Sunday, March 31, 2024

The Pollen is Here!!!

It’s pollen season, and you ain’t seen pollen season until you’ve seen it here. Here are some photos I took this morning. In a few more days, my entire courtyard will be bright yellow.

all that yellow is drifting pollen grains.

The cover of the spa.

Di left mid-afternoon on Thursday. On Friday, I didn’t touch the vacuum, the dishes or put anything that I used away until yesterday morning when, full of energy, I applied myself to restoring order to the lodge at Pinecone Park. After a roaring good night sleep, I was feeling back to normal and energized, and I was keen to address all the work needing done.

And oh, how great home looked when I was done! I worked diligently for 3 hours to get the place back to looking good, and then I was ready to take Her Highness for a walk before heading off to the village to visit the nursery, post office (to mail my taxes! Yes!) and to pick up some groceries. 

It was cool in the morning (3°), but it was lovely and clear and bright. However, by the time we got home from the village, the sky had become overcast and my desire to spend the day in the garden died. Consequently, after lunch I read until it was time for our second walk. We went to my favourite trail and as we walked, the sky cleared and so we had our golden hours, and it was beautiful to walk around the gardens. I’m particularly chuffed with the edible garden. It has never looked as good as it does this year.

When we got home, I was looking forward to seeing lots of activity around my bird feeders because I’d filled them all in the afternoon, and I’d put suet out, but I could see only one bird: a huge Cooper’s Hawk who was awaiting dinner. He left as I pulled into the driveway, and my small cheery winged friends birds returned–but not for long. When they all disappear, I know Mr. Cooper is around.

I did a minor in linguistics. I found it fascinating, but one course threw me. The teacher was a fellow named Irwin Shaw; he was weird and I, to this day, cannot fathom how he justified what he taught under the banner of linguistics. This was in the late 60s. He had overindulged on marijuana, hippie culture and pop psychology and vocabulary. I could muster no respect. I could not do much of what he did with us that year today; he’d be arrested. However, there was one thing he taught me that was a very practical tool for living, and for that, I am very, very grateful.

He placed two stacking chairs facing each other, and two meters apart. He’d ask for a volunteer to come forward who is troubled about some aspect of their life, and someone always came forth. He’d have the person sit on one of the chairs and say: “Ask your other self, who’s on the other chair, what’s wrong.” Then he’d have her switch to the other chair and answer the question, and that would continue, and we’d watch the person go back and forth about their problem. Often, after a while, the volunteer stops moving back and forth between the chairs. She stays on one chair but continues the dialogue out loud.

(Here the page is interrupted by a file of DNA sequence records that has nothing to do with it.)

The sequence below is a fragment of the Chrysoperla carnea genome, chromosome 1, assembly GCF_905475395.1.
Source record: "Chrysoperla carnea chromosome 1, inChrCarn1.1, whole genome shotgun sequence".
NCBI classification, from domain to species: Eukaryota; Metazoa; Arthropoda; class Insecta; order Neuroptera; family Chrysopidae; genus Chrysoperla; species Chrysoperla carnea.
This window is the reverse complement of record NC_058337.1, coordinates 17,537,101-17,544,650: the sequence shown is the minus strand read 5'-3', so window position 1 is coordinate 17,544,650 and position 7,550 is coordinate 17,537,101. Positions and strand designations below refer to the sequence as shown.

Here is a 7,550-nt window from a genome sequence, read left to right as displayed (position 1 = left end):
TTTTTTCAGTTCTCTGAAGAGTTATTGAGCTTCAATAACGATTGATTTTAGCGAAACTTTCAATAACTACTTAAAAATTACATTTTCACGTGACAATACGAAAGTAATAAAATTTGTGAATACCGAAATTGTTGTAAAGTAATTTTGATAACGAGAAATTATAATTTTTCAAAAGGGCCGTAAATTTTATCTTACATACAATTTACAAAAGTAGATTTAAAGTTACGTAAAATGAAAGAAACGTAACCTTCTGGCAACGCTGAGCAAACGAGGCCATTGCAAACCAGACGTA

I have used this technique regularly through my life, and I’ve taught it to others because it has been so incredibly effective for me. A highlight of my experiences with this technique was when I asked myself why I was allowing myself to be addicted to marijuana.

First though, let me say that this is like everything else: it takes practice, but it’s easy if you are honest with yourself–and why wouldn’t you be, you’re alone when you do it–and if you ask the hard questions, because that’s how it works: one of you asks, and the other of your answers. You split yourself; you become the interrogator and the informant.

That night, after pushing myself to search within and questions that might impress a crown counsellor, I said: “I feel like I’m not alone.” I would never ever have thought of that on my own. Irwin’s technique is wholly responsible for dragging information from my subconscious mind. That’s what it seemed to me to be. Another time, out of nowhere, just like the marijuana session, I said: “I just want someone to love me.”

These are simple little statements that resonated profoundly with me. Each one taught me a significant aspect of my subconscious motivation. When Steve left me, this way of procession my concerns was a life saver. A mantra for me from Dr. Shoja is this: Frontal lobes Chris, frontal lobes!” And by that, she means for me to use the rational part of my brain to find my way through a crisis, because in a crisis, our emotional state compromises out rational capabilities. Also, being a single person most of my life, using the technique was bouncing things off myself because there was family member or close friend to consult.

Today, My Day, is brilliant and sunny. We’ll go on the big community dog walk, and then I’ll do garden work. It’s cool, but it’s going to be a wonderful day. And, except for Tuesday, we’re in for a week of good weather–not, however, with the high temperatures of a week ago.

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